National Student Speech-Language Hearing Association (NSSLHA)


National Student Speech Language Hearing Association (NSSLHA) is a pre-professional membership association for students interested in the study of communication sciences and disorders.

NSSLHA is an association for students managed by students. National policy and activities are governed by 10 students (Regional Councilors) and five ASHA members (Faculty).


National Associations

American Speech-Language-Hearing Association (ASHA)

The National Student Speech Language Hearing Association (NSSLHA)


Social Media


Although there are rumors that a program can be one and not another, clinical treatments are evidence based and therefore scientific. ASHA standards require a solid foundation in both classroom and clinical standards. All UVa graduates receive at least 400 clinical hours before graduation.

Students can choose where they want to spend their internship, and this can be completed at any facility in any state  as long as the facility agrees to an affiliation agreement with our program. UVA has a large variety of placement options and contracts with sites all over the country. Students are locally placed into their school externship sites, and preferences for age groups are taken into consideration. As for the medical externships  if the student has no conflicting classes that semester, he/she can choose to go anywhere (like the internship). For those students that need to stay local due to class, placements are available in local medical sites.

The admissions committee, which consists of a group of communication disorders faculty, considers your entire application. Grades from your undergraduate career and GRE scores are important, yet so are your personal statement and letters of recommendation. The committee reads the applications and has the opportunity to vote in your favor. Each voter may hinge their final decision based on a different piece of your application  this is due to their experience and their role in the communication disorders program. Then those votes are averaged to determine the final list of students to be officially considered for admission.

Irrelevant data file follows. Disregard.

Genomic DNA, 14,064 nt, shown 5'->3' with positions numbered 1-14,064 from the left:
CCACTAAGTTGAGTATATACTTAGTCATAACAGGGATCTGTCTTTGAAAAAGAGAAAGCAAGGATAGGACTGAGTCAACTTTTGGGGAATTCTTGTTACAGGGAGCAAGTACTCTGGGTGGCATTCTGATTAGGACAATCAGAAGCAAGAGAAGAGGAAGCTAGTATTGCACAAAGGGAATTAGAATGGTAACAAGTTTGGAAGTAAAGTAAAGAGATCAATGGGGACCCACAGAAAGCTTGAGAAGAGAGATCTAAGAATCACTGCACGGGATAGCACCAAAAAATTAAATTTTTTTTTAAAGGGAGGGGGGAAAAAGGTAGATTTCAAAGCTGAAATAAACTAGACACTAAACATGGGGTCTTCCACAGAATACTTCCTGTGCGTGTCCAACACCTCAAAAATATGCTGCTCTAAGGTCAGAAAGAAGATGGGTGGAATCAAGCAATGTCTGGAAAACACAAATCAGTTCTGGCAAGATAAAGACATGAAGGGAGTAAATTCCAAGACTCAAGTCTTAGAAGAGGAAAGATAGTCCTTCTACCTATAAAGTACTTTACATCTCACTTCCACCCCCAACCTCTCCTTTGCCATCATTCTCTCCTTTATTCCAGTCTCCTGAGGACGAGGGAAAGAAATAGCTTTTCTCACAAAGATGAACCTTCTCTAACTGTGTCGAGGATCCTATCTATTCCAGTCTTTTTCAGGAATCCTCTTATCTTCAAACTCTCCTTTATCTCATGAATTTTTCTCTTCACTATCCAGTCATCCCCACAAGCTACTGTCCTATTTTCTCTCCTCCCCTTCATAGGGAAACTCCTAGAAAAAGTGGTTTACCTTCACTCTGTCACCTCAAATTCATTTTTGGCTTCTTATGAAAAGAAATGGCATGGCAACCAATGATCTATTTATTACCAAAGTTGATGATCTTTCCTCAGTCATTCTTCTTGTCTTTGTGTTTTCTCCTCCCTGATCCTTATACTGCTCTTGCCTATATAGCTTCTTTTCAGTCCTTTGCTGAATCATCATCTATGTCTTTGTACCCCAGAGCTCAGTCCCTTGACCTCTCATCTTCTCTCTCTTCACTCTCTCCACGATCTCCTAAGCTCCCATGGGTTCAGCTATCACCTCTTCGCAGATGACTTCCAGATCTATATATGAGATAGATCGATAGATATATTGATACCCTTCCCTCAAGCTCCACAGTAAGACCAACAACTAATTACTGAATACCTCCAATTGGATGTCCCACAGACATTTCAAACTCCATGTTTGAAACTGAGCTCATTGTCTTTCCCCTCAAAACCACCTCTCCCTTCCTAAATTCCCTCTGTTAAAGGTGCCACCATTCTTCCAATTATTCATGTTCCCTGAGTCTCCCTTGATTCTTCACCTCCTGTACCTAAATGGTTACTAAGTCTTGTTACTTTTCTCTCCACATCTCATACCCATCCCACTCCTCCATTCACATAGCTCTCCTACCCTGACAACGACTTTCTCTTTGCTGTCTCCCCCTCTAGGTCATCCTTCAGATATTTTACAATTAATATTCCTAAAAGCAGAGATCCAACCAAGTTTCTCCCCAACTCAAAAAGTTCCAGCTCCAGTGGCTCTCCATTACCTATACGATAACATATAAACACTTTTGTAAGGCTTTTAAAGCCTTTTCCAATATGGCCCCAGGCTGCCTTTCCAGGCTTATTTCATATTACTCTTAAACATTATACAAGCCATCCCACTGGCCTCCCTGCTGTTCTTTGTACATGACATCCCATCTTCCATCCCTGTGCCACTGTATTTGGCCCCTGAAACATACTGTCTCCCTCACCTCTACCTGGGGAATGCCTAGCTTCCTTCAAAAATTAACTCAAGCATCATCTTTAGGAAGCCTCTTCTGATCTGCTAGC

Each professor has his/her own areas of interest. Some of those include: children's language, autism, fluency, AAC, voice, dysphagia, aphasia and accent modification. Feel free to email a specific professor and ask more about his/her interests.

Charlottesville is a great place to live! There is so much diversity here  both economically and culturally. There's an opportunity to meet people from many different programs here, like the law, business, engineering, and med schools. The shopping is great and the restaurants are even better. We have one of the highest restaurants per capita rankings in the entire country.

Some fun things to do: Live Arts is a local theatre group that puts on great plays; during the late spring, summer, early fall Fridays After Five runs downtown this is an outdoor event with live music and beer/wine carts; First Fridays the first Friday of every month all of the art galleries downtown are open with new art for viewing.

Living expenses are relatively high. The closer you live to grounds, the more you will pay for rent. Most students pay between $400 and $600 for rent per month. Take a look at for info on housing. You'll have to create a username and password, but then it will give you a lot of info on places to live.

Charlottesville is located an hour from Richmond, and approximately two hours from both Washington DC and Virginia Beach.

New students receive registration information during orientation at the end of August.

During orientation in August, students will meet with the advisor to determine specific course schedules.

Students must remember that clinical assignments often change. If a student decides to have a part-time job, the employer must be flexible with scheduling. A few part-time fellowships are available for students who qualify for Federal Work Study. These positions are offered as part of the admissions process.

There are only a few breaks built into the schedule. Although vacations are partly determined by Externship/Internship placements, Students usually have 1 week before the Fall semester begins, 2 weeks for Christmas and 1 week after the Spring semester ends. Academic and Clinic work continues through the summer.